The Eureka Theater (612 F St., Eureka) is full of art deco charm, too, and nobody will hiss at you for a little flirtatious whispering during the show. Most showings, including Fourth Friday Flicks, are $5 and the modest paper bags of hot popcorn are only $2. Cocktails at the schmancy bar vary depending on the show and the cash goes to restoring the place to its 1939 glory. The classics screening here are also a reliable litmus test: If your date doesn't think the extra footage in the director's cut of Blade Runner is universe altering, ghost him or her immediately.

Music

We are fortunate indeed to live in a county that abounds with free music. One need only drag a finger down our Music & More Grid to find a bevy of bars and clubs featuring performances by musicians and DJs with no cover charge at all. Pick your genre or venue, grab a seat and enjoy the good times gratis. Use this as an opportunity to display your generosity — always an attractive trait — when tipping the bartender/server and/or the band. And be warned: Those skinflints who don't tip are doomed to Dante's Fourth Circle of Hell, where for all eternity they will push boulders to the center of a ring only to see them pushed back by over-spenders in a pointless cycle of suffering. Your call.

Dancing

Let's clarify: You don't have to be a good dancer to be charming on the dance floor. You just have to be game and able to laugh when you get tripped up, which costs you nothing. Holes in the bottoms of your two left shoes? For a five-spot, you can twirl into the Burgundy Blues dance at the Arcata Core Pilates Studio (901 Eight St., Arcata) on Tuesdays at 8 p.m. — the evening starts with a lesson on the first and third week of the month. Likewise, Redwood Raks has a number of weeknight drop-in classes, including swing, blues and salsa for $5.

Your love is real but so is the struggle. Bueno. Follow DJ Pachanguero's roving salsa and cumbia dance party around town — it's free but for the hydration you'll surely need. Hips swivel at the Miniplex (401 I St., Arcata) on Tuesdays at 9 p.m. (psst: this is also $2 taco night), at the Griffin (937 10th St., Arcata) on Wednesdays at 8:30 p.m., and at the Riverwood Inn (2828 Avenue of the Giants, Phillipsville) on the first Friday of the month at 8 p.m. You're only a YouTube video away from the most basic Cumbia steps anyway.

Art

Hate to break it to you, but things don't look too good for that NEA grant. Luckily for you, an afternoon at one of our local museums is pretty cheap. Both the Morris Graves Museum of Art and the Clarke Historical Museum are only $5 to get in and packed with all the conversation pieces you could want, while Humboldt State University's Natural History Museum is $6. What better way to get to know someone than looking at paintings or pondering fossils?

Starving artists aren't the only ones nibbling free crackers at the community art nights in Eureka, Arcata and Trinidad. It's a no-brainer but we'd be remiss to leave it off the list. Between the buskers and the crowds in the streets and the folks mingling in the shops and galleries, it's like a low-pressure party with ramped-up people watching.

Fresh Air

Do you have $20 and a handle on your public bathing phobia? Then Finnish Country Saunas and Hot Tubs (495 J St., Arcata) is a fine place for even the sedentary to enjoy some fresh air. A mere $9.75 per person buys you 30 minutes of relaxing soaking time in an enclosed area with a private changing room. To those among you who are thinking of sneaking booze in there, a word of warning: I have passed out emerging from a hot spring and can attest that it was both scary and impossible to maintain a flattering posture while dropping like a wet sack of flour. For those who prefer to remain fully dressed, a big whipped cream-topped hot chocolate by the attached Café Mokka pond is a mere $2.75.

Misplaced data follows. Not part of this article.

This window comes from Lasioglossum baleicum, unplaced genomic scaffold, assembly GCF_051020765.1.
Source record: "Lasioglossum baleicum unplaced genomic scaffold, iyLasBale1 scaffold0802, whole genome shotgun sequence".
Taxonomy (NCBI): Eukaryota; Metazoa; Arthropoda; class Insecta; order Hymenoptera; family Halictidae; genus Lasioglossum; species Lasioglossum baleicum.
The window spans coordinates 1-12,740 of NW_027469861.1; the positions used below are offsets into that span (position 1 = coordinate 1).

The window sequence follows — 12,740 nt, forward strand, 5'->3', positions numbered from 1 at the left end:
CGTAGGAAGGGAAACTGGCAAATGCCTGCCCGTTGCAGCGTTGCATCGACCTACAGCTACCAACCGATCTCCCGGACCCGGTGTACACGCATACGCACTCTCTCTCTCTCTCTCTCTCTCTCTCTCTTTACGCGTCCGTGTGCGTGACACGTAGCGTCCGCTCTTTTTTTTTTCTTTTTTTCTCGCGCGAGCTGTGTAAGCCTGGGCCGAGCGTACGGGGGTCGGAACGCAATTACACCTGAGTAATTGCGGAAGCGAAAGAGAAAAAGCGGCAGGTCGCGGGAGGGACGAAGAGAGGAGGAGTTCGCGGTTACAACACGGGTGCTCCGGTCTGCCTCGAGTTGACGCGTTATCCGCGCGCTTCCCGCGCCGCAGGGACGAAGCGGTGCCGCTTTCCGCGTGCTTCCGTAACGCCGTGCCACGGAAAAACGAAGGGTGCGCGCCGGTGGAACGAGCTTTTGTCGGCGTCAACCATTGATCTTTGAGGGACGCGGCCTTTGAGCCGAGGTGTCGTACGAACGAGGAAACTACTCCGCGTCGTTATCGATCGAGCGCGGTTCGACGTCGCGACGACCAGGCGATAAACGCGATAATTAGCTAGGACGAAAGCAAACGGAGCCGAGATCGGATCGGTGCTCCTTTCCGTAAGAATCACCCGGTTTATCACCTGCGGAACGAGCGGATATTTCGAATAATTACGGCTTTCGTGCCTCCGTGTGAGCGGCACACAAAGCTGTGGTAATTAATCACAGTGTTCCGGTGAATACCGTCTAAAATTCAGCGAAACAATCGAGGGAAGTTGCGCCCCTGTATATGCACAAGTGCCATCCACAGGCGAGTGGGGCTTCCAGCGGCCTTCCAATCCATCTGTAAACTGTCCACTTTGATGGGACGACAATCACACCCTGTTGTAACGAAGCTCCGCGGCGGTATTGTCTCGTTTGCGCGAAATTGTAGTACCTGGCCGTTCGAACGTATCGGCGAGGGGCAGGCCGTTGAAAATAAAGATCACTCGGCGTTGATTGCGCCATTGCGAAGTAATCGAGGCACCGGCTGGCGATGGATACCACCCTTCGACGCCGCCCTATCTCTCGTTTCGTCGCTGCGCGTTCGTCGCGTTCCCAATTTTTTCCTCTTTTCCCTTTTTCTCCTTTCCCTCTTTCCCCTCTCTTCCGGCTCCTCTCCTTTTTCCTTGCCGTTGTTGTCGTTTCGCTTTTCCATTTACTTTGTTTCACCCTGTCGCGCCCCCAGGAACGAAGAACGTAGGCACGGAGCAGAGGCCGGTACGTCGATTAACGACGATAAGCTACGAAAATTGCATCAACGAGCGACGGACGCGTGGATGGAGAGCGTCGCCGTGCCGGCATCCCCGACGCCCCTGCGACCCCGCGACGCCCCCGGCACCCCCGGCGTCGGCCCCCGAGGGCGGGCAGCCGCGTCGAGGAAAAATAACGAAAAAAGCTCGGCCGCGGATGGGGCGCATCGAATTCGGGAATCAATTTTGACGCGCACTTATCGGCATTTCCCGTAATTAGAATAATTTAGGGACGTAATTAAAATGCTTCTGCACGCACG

Even if you can afford name-brand condiments and previously unworn clothing, the no-cost beauty of the great outdoors makes for a memorable day. If this is a first date, however, keep in mind that the more remote trails through our forests can seem a little long if you don't click and a little murder-y if you drive a white van. Maybe hold off on that picnic in the woods until you've built up level of trust/comfort and stick to less secluded options like any of our local beaches, the Arcata Community Forest (bring your bikes), Trinidad Head Loop (with its swoonworthy views and benches) or, for the hill-averse, the mellow path at Freshwater Farms Reserve.

Warming up over that burning trash can just isn't as romantic as a beach bonfire, no matter how you sell it. Just do your research before you light up by the water. Fire is a non-starter on many of our beaches, including those run by the city of Trinidad (all around Trinidad Head) and the state. Check which entity (county, city, state and land trust) oversees the beach you're headed to and whether it allows campfires. Nothing douses the flames of passion like a Maglight coming over the dunes and a fine.

If you've got a champion cheap date idea — or a tale of a discount date gone wrong — don't keep it a secret, player. Share it in the comments at www.northcoastjournal.com or email Jennifer@northcoastjournal.com. Hey, it's free.

Jennifer Fumiko Cahill is the arts and features editor for the Journal. Reach her at 442-1400, extension 320, or jennifer@northcoastjournal.com. Follow her on Twitter at @JFumikoCahill.


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About The Author

Jennifer Fumiko Cahill

Bio:
Jennifer Fumiko Cahill is the arts and features editor of the North Coast Journal.